The proclamation and interim regulations do not comply with existing statutory law, which only Congress can amend, are ill-advised and are aimed only to hurt the most vulnerable who cross the southern border because they have no other options.[11] The President should rescind the Proclamation, and the United States government should rescind the regulations.

About the Association
The mission of the New York City Bar Association, which was founded in 1870 and has 24,000 members, is to equip and mobilize the legal profession to practice with excellence, promote reform of the law, and uphold the rule of law and access to justice in support of a fair society and the public interest in our community, our nation, and throughout the world.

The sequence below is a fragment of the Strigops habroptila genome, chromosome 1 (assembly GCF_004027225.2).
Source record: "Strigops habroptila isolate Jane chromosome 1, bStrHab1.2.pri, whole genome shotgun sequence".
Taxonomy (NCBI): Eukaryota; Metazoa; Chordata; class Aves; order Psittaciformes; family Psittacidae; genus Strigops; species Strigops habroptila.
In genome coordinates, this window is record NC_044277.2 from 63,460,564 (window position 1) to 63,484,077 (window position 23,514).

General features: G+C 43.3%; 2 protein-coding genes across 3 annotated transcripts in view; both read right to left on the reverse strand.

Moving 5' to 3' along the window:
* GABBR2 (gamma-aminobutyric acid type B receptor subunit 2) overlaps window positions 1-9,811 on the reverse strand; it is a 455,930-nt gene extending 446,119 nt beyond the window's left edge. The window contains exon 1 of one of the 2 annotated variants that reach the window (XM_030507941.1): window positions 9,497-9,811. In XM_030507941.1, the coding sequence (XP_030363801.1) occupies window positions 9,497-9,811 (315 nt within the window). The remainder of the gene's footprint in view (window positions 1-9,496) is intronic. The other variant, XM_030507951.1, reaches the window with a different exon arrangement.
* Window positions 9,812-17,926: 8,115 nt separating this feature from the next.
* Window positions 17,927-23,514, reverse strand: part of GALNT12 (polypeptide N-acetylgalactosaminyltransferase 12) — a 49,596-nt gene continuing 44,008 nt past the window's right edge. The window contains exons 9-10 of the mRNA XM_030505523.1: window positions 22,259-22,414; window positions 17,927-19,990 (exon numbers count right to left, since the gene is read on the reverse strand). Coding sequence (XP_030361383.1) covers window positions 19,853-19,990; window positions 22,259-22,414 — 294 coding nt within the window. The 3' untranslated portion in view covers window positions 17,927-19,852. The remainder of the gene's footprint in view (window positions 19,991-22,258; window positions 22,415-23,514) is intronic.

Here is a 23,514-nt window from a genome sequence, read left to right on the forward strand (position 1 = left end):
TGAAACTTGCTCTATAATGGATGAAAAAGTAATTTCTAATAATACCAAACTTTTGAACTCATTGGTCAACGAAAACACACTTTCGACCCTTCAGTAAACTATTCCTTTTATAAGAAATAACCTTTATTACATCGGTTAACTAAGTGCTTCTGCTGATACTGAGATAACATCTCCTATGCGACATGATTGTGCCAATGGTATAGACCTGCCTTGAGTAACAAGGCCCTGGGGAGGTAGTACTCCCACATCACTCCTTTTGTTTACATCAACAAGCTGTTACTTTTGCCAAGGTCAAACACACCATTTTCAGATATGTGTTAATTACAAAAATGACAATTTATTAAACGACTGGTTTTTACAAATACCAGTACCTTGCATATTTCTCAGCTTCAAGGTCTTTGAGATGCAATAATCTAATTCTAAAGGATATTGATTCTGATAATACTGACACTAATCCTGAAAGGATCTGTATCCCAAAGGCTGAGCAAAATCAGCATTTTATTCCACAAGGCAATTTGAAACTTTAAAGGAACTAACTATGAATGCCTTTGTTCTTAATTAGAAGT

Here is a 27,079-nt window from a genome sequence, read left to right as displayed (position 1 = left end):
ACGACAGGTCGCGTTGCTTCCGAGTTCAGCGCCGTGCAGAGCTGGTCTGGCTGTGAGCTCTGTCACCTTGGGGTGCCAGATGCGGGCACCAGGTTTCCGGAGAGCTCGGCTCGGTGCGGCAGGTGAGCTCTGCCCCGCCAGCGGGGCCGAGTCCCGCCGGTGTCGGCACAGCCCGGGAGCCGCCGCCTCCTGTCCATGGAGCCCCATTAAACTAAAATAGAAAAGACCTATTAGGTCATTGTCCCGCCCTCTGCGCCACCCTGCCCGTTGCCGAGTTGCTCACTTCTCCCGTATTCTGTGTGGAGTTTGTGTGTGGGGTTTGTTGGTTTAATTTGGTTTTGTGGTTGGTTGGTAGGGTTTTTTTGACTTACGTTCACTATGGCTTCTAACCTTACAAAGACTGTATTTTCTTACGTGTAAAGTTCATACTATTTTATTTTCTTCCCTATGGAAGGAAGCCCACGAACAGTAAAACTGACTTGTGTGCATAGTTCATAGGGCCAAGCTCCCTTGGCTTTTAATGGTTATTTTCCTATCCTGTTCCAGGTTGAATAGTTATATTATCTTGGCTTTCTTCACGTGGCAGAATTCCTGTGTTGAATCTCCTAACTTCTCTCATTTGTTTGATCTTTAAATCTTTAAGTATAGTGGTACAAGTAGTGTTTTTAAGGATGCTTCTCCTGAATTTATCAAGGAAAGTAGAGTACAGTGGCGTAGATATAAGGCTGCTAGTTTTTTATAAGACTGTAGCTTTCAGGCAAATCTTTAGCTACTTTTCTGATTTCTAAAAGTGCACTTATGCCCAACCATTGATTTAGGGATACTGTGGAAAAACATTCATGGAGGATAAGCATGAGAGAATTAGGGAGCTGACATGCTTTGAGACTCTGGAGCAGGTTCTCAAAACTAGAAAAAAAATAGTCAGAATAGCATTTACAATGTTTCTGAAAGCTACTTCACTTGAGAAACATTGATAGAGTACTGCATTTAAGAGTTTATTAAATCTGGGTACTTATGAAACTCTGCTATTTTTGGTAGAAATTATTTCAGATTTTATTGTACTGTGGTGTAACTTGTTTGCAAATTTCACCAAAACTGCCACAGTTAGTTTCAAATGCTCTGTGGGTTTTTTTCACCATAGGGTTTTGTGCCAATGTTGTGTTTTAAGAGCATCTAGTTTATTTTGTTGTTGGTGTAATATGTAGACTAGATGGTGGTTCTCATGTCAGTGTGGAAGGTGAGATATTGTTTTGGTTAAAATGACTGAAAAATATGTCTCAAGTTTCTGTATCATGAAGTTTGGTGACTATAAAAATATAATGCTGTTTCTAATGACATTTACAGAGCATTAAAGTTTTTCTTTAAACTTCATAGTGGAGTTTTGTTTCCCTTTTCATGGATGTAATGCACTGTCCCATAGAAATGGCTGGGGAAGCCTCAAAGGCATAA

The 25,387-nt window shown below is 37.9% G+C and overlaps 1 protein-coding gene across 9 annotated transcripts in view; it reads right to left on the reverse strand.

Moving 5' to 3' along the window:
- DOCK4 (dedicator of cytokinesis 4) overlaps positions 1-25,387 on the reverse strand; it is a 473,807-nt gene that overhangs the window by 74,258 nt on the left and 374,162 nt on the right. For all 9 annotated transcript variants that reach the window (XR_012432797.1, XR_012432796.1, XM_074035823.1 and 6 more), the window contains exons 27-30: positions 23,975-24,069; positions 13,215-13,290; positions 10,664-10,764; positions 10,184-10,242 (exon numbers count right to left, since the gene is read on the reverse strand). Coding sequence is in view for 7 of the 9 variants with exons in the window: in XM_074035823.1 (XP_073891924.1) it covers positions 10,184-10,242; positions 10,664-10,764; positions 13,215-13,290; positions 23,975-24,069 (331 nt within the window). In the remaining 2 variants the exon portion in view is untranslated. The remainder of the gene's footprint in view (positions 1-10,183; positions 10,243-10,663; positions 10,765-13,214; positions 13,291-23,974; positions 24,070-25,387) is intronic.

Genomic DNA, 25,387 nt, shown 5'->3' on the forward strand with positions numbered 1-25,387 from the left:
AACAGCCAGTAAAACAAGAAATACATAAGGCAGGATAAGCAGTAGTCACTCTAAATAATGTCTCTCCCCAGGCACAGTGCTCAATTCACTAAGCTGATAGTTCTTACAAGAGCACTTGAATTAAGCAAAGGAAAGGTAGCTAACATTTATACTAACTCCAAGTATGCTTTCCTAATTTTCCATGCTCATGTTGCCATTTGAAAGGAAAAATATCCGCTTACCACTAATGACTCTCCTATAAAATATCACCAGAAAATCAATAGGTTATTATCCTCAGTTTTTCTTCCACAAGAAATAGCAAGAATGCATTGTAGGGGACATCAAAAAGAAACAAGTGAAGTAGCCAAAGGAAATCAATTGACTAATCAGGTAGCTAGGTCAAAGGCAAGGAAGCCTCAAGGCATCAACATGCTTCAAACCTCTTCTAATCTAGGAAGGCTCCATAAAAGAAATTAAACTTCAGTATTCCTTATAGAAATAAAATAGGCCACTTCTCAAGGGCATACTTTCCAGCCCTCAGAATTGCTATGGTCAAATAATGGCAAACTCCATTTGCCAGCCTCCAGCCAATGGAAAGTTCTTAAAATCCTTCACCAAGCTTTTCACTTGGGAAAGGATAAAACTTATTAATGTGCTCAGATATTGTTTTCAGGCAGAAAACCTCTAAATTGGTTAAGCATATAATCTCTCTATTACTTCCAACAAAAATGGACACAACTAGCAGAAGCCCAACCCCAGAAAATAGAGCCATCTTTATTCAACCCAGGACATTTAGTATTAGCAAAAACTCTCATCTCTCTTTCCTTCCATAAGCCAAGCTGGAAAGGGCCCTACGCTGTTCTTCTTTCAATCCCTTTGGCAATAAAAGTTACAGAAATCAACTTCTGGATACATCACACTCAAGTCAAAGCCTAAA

The City Bar’s Immigration & Nationality Law Committee addresses diverse issues pertaining to immigration law and policy, including the prolonged detention of non-citizens, constitutional issues impacting immigration legislation, and questions arising from claims for international human rights protection such as political asylum.




[1]  See Interim Final Rule, Department of Homeland Security and Department of Justice, Aliens Subject to a Bar on Entry Under Certain Presidential Proclamations; Procedures for Protection Claims, 83 FR 55934, Nov. 9, 2018,

[2] President Trump, Presidential Proclamation Addressing Mass Migration Through the Southern Border of the United States, Nov. 9, 2018,

[3] The Notice of Interim Rulemaking itself concedes that the number of border crossers has actually dropped in recent years explaining that when the credible fear process was put into place with the Illegal Immigration Reform and Immigration Responsibility Act of 1996 (IIRIRA), and shortly thereafter, “the overall number of illegal aliens apprehended was far higher than it is today (around 1.6 million in 2000).” 83 Fed. Reg. 55935.